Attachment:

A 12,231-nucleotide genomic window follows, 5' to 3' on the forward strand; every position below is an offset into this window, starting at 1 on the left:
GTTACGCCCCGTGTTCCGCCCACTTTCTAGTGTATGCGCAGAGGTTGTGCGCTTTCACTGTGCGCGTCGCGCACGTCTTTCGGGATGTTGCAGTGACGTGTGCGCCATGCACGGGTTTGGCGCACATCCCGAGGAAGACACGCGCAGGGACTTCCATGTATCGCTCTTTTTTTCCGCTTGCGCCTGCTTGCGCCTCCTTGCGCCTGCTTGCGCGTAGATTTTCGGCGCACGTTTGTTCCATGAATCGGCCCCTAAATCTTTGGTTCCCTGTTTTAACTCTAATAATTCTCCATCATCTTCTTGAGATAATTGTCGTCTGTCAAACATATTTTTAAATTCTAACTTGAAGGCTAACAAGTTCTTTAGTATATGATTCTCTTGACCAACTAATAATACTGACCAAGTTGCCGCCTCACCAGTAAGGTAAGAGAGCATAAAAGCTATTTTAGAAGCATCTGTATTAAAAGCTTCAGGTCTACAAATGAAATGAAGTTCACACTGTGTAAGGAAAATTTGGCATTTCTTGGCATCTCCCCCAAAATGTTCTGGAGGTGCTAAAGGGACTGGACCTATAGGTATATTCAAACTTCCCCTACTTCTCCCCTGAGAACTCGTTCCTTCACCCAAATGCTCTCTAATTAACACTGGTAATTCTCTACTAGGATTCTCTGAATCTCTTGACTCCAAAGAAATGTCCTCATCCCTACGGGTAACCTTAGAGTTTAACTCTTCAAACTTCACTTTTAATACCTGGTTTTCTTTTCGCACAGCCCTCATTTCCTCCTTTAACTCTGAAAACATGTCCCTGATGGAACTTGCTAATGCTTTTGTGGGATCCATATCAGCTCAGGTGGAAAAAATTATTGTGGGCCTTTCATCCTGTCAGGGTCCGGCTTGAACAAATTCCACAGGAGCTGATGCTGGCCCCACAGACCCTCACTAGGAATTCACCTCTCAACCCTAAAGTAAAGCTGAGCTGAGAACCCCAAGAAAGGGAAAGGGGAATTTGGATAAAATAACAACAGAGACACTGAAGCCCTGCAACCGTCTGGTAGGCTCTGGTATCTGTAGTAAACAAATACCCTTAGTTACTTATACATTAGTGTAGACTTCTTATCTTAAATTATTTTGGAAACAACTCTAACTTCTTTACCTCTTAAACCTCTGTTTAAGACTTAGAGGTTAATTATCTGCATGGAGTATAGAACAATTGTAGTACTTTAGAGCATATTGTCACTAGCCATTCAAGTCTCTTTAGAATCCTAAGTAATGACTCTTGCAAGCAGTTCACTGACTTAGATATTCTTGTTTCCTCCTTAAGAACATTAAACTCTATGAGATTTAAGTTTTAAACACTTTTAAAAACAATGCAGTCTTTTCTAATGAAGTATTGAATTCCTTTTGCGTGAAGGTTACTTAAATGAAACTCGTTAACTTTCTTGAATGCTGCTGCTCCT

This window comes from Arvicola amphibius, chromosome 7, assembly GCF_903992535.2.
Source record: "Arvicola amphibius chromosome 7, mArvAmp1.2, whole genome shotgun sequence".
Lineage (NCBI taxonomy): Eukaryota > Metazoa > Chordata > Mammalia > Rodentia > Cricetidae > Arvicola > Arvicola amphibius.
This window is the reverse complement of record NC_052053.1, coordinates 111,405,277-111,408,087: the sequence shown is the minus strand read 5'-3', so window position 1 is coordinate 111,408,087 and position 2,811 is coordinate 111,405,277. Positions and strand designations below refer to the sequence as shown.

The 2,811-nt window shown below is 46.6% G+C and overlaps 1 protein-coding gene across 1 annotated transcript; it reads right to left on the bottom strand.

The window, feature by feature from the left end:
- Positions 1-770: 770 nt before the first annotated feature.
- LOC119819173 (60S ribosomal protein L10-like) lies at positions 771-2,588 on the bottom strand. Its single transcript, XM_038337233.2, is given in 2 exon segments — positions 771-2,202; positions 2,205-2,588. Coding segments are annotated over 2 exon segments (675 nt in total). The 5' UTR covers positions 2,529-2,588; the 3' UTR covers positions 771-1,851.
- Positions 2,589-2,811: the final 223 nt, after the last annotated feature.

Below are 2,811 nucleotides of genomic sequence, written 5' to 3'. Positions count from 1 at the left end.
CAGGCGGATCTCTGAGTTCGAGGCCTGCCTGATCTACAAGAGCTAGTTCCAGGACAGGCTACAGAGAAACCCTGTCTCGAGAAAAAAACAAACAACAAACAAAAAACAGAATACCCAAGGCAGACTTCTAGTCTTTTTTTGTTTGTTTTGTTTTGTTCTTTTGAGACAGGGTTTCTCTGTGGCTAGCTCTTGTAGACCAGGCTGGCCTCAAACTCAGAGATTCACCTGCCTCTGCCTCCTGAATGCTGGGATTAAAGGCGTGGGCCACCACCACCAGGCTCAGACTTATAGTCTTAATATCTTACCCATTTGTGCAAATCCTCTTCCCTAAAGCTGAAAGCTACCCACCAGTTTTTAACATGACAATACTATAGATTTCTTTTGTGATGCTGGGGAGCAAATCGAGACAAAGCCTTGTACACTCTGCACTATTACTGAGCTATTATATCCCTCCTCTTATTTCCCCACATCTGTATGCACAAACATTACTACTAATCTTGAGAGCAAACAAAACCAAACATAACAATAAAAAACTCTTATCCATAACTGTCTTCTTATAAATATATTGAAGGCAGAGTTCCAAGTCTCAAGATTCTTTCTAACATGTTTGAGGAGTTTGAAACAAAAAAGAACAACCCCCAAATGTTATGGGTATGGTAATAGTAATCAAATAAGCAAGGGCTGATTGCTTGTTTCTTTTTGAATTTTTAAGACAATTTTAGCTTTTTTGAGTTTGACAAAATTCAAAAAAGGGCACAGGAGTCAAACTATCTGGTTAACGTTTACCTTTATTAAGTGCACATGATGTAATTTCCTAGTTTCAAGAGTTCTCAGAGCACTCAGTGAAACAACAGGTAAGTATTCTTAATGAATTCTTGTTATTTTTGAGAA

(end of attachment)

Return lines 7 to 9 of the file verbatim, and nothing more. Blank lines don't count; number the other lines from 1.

The 2,811-nt window shown below is 46.6% G+C and overlaps 1 protein-coding gene across 1 annotated transcript; it reads right to left on the bottom strand.

The window, feature by feature from the left end:
- Positions 1-770: 770 nt before the first annotated feature.